Build a $300 Underground Greenhouse for Year-Round Gardening

Here's how to create an in-ground greenhouse for growing 365 days a year, even in cold climates.

advantages of an underground greenhouse illustration

Treehugger / Catherine Song

Growers in colder climates often utilize various approaches to extend the growing season or boost their crops, whether cold frames, hoop houses, or greenhouses.

Greenhouses are usually glazed structures but are typically expensive to construct and heat throughout the winter. A much more affordable and effective alternative to glass greenhouses is the walipini (an Aymara Indian word for a "place of warmth"), also known as an underground or pit greenhouse. First developed for the cold mountainous regions of South America, this method allows growers to maintain a productive garden year-round, even in the coldest of climates.

How a Walipini Works and How to Build One

It's a pretty intriguing set-up that combines the principles of passive solar heating with an earth-sheltered building. But how to make one? From the American sustainable agriculture non-profit Benson Institute comes this enlightening manual on how a walipini works and how to build it:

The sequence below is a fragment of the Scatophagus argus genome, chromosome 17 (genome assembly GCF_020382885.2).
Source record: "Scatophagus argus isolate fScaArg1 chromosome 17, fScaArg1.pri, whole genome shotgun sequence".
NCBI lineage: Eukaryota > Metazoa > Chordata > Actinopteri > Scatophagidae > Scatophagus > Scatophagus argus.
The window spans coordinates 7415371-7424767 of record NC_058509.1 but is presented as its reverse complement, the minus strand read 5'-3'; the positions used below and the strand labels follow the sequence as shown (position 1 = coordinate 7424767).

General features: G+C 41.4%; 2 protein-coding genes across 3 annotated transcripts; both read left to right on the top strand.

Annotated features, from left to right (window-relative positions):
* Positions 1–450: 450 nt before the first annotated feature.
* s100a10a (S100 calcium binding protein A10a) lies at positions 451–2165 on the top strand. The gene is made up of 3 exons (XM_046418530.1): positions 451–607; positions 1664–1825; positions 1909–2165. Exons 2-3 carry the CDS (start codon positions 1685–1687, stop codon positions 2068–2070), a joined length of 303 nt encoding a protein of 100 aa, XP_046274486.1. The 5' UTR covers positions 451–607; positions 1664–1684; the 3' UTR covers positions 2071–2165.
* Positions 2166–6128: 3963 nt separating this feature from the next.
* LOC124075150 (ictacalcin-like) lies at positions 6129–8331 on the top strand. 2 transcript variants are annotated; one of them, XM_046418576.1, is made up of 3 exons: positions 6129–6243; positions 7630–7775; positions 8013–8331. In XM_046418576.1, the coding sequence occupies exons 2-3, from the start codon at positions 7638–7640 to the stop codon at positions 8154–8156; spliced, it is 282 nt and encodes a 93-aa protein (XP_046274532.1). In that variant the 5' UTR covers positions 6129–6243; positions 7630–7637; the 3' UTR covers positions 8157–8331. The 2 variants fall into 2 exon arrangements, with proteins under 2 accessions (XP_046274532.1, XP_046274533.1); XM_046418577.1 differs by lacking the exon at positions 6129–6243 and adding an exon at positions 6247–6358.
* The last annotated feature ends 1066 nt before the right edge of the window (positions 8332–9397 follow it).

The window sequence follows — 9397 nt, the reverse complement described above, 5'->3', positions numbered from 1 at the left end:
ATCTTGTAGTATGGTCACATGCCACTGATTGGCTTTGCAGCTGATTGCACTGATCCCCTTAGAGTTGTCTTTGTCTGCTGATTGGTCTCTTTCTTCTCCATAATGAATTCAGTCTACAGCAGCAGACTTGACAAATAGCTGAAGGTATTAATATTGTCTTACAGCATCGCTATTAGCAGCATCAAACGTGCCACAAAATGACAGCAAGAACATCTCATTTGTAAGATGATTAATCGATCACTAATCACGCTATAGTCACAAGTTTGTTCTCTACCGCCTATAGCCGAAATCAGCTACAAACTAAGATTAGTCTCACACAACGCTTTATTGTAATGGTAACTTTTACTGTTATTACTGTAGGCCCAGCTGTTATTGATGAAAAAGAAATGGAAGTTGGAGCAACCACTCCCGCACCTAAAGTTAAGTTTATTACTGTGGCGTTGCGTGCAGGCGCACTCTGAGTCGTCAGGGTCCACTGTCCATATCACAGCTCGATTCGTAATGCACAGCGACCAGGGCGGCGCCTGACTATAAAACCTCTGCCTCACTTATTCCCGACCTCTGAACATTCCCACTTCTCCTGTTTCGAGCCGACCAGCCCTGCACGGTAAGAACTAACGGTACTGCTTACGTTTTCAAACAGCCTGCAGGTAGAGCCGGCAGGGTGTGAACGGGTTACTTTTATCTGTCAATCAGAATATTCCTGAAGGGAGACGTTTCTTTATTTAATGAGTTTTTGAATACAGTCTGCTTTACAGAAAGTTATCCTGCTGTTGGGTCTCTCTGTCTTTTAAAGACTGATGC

The Walipini utilizes nature’s resources to provide a warm, stable, well-lit environment for year-round vegetable production. Locating the growing area 6’ to 8’ underground and capturing and storing daytime solar radiation are the most important principles in building a successful Walipini.
The Walipini, in simplest terms, is a rectangular hole in the ground 6‛ to 8’ deep covered by plastic sheeting. The longest area of the rectangle faces the winter sun – to the north in the Southern Hemisphere and to the south in the Northern Hemisphere. A thick wall of rammed earth at the back of the building and a much lower wall at the front provide the needed angle for the plastic sheet roof. This roof seals the hole, provides an insulating airspace between the two layers of plastic (a sheet on the top and another on the bottom of the roof/poles) and allows the sun's rays to penetrate creating a warm, stable environment for plant growth.

This earth-sheltered greenhouse taps into the earth's thermal mass so that much less energy is needed to heat the walipini's interior than an aboveground greenhouse. Of course, there are precautions to take in waterproofing, drainage, and ventilating the walipini, while aligning it properly to the sun—which the manual covers in detail.

Best of all, according to the Benson Institute, their 20-foot by 74-foot walipni field model in La Paz cost around $250 to $300, thanks to the help from the owners and neighbors, and the use of cheaper materials like plastic ultraviolet (UV) protective sheeting and PVC piping.

Cheap but effective, the underground greenhouse is a great way for growers to produce food year-round in colder climates.